What is the New World Translation?
This is the last in a three-part series on Jehovah’s Witnesses
Jehovah’s Witnesses regard The New World Translation of the Holy Scriptures as “an accurate, easy-to-read translation of the Bible” (jw.org). What many don’t realize is that four of the five men on the translation committee producing the complete 1961 edition had no Hebrew or Greek training whatsoever.
The fifth, who claimed to know both languages, failed a simple Hebrew test while under oath in a Scottish court.
What all this means is that the Watch Tower’s official version of the Bible is “an incredibly biased translation,” writes Ron Rhodes in Reasoning from the Scriptures with Jehovah’s Witnesses.
British scholar H.H. Rowley calls it “a shining example of how the Bible should not be translated,” classifying the text as “an insult to the Word of God.”
Revisions in 1984 and 2013 have not improved the translation.
So, what’s wrong with the NWT? In a phrase, the translators consistently have sought to conform the text to Watch Tower theology, particularly with respect to the person and work of Christ.
A few examples should make this clear.
Jesus as “a god”
This verse in the NWT 2013 reads: “In the beginning was the Word, and the Word was with God, and the Word was a god.” The Watch Tower goes to great lengths to explain why this is an accurate rendering of the Greek, citing grammatical rules and misquoting Greek scholars to support its belief that the Word is “godlike, divine, a god,” but not co-equal and co-eternal with the Father.
In truth, as the late professor and dean Charles L. Feinberg noted, “I can assure you that the rendering which the Jehovah’s Witnesses give John 1:1 is not held by any reputable Greek scholar.”
Compare the King James Version (KJV): “In the beginning was the Word, and the Word was with God, and the Word was God.” The New American Standard (NASB) and Holman Christian Standard (HCSB) versions read exactly the same.
Jesus not eternal
The New World Translation (2013) renders this: “Jesus said to them: ‘Most truly I say to you, before Abraham came into existence, I have been.’” Because Jehovah’s Witnesses deny the deity and eternality of Jesus, their translators had to change the biblical text to match their errant doctrines.
Compare the KJV: “Jesus said to them, Verily, verily, I say unto you, Before Abraham was, I am.”
Or consider the NASB: “Truly, truly, I say to you, before Abraham was born, I am.” And the HCSB renders it, “I assure you: Before Abraham was, I am.”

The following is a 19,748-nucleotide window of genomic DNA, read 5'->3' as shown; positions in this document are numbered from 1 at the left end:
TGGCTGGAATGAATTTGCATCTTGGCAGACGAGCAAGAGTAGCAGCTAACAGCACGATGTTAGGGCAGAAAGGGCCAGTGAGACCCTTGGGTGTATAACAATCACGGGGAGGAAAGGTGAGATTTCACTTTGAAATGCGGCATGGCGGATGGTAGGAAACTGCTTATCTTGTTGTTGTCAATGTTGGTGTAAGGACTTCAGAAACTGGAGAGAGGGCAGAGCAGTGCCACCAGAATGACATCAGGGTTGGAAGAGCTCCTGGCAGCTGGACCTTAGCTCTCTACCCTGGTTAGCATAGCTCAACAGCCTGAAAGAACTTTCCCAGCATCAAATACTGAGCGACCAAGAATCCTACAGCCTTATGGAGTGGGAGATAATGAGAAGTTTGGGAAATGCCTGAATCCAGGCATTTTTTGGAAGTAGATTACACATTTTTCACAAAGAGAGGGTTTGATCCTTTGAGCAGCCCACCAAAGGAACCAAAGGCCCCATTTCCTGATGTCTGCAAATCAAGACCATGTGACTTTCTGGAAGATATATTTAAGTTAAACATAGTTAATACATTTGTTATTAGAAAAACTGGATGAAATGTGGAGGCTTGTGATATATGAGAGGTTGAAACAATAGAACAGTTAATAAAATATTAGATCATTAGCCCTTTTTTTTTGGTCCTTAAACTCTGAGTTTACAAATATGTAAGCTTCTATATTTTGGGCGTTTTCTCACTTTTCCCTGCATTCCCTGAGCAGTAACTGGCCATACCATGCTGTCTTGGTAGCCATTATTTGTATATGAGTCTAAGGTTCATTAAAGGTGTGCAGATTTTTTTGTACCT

Here, Jesus harks back to Exodus 3 where God reveals Himself to Moses in the burning bush as I AM, or YHWH, a unique name Jesus applies to Himself as He speaks to the religious leaders of His day.
Jesus’ blood not divine
The NWT 2013 reads: “Pay attention to yourselves and to all the flock, among which the holy spirit has appointed you overseers, to shepherd the congregation of God, which he purchased with the blood of his own Son.”
Since JWs deny the deity of Christ, they cannot allow God to shed His blood to pay our sin debt.
Consider the plainer language of the KJV: “… feed the church of God, which he hath purchased with his own blood.”
The NASB and HCSB both render it “His own blood.”
Jesus a secondary creator
The NWT 2013 reads: “Also, he is before all other things, and by means of him all other things were made to exist.”
Jehovah’s Witnesses argue that Jesus is the first of Jehovah’s created beings, who then created all “other” things. Again, the biblical text is bent to match JW doctrine.
The KJV reads: “And he is before all things, and by him all things consist.”
The NASB reads: “He is before all things, and in Him all things hold together.”
And the HCSB reads: “He is before all things, and by Him all things hold together.”
No English translation distorts the true meaning of this verse like the NWT.
We could cite other examples – Col. 2:9, Titus 2:13, and Heb. 1:8 to name three – but the point is that Scripture must dictate doctrine, not the other way around. And that is the fatal flaw of the five “scholars” who gave us what the late Bruce Metzger of Princeton Theological Seminary called “a frightful translation.”